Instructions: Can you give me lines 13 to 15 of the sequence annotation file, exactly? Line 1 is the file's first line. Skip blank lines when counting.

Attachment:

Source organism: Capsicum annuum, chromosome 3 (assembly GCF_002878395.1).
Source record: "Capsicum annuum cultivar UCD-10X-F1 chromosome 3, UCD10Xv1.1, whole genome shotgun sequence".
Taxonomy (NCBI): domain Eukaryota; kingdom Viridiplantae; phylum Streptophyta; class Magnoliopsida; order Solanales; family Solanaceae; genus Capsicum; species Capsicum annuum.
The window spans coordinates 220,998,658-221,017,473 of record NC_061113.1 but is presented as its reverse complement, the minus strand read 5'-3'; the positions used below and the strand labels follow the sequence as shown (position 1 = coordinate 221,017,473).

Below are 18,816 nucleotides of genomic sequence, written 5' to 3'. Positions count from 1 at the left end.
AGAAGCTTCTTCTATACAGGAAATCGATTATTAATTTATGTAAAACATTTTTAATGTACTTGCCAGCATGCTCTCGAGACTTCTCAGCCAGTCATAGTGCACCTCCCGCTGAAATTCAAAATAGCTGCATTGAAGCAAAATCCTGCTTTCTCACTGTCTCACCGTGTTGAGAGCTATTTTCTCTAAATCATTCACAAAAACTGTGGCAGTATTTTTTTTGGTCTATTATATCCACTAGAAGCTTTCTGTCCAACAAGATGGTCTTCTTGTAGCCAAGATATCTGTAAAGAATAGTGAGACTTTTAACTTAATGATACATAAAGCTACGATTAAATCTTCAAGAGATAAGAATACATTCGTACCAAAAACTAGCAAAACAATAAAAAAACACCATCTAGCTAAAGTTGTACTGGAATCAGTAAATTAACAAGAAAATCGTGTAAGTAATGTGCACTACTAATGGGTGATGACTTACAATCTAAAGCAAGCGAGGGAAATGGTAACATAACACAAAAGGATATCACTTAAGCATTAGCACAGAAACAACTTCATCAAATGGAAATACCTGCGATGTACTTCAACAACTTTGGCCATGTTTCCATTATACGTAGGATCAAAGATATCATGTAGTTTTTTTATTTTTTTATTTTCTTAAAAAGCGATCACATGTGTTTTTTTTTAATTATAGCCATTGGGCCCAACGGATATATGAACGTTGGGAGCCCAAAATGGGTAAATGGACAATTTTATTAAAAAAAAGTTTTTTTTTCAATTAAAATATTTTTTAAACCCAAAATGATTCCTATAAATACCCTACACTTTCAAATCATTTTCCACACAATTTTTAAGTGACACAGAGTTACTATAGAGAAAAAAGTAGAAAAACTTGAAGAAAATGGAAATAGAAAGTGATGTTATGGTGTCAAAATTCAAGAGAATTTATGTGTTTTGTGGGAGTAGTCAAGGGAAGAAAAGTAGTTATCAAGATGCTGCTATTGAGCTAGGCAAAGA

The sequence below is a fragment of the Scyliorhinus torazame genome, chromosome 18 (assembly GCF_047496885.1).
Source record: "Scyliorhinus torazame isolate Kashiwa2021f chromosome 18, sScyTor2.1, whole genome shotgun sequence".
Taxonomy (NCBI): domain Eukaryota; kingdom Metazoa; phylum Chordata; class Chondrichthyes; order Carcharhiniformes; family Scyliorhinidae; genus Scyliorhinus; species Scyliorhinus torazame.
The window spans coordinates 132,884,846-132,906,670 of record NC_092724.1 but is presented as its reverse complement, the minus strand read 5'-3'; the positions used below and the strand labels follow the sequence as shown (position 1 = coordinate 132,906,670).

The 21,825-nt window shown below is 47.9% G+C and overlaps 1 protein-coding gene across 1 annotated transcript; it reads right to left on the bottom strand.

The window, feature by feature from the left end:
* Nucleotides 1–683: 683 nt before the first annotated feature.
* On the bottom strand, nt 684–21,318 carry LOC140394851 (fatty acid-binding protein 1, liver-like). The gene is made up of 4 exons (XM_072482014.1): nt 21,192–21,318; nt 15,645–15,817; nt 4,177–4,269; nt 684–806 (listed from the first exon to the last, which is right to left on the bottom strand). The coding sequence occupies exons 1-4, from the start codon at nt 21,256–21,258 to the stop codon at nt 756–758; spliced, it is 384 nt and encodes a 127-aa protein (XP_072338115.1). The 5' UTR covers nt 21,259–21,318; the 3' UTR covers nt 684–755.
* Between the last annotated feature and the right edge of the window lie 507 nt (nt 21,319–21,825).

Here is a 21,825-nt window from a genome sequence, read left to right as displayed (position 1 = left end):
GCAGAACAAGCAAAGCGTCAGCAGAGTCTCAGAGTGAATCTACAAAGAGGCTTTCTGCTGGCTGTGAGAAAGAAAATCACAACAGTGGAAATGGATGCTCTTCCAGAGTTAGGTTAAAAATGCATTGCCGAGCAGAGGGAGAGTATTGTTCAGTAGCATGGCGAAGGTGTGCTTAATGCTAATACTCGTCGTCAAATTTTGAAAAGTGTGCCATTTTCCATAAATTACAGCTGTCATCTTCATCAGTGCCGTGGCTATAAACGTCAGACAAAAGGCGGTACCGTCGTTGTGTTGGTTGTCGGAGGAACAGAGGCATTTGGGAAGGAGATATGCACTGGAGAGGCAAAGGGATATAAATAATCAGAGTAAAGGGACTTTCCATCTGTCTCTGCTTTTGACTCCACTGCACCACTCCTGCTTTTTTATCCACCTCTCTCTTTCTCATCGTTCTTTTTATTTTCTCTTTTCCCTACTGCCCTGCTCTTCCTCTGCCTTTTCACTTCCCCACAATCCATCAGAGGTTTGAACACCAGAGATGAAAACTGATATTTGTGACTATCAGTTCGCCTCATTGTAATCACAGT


* Nucleotides 1–683: 683 nt before the first annotated feature.
* On the bottom strand, nt 684–21,318 carry LOC140394851 (fatty acid-binding protein 1, liver-like). The gene is made up of 4 exons (XM_072482014.1): nt 21,192–21,318; nt 15,645–15,817; nt 4,177–4,269; nt 684–806 (listed from the first exon to the last, which is right to left on the bottom strand). The coding sequence occupies exons 1-4, from the start codon at nt 21,256–21,258 to the stop codon at nt 756–758; spliced, it is 384 nt and encodes a 127-aa protein (XP_072338115.1). The 5' UTR covers nt 21,259–21,318; the 3' UTR covers nt 684–755.
* Between the last annotated feature and the right edge of the window lie 507 nt (nt 21,319–21,825).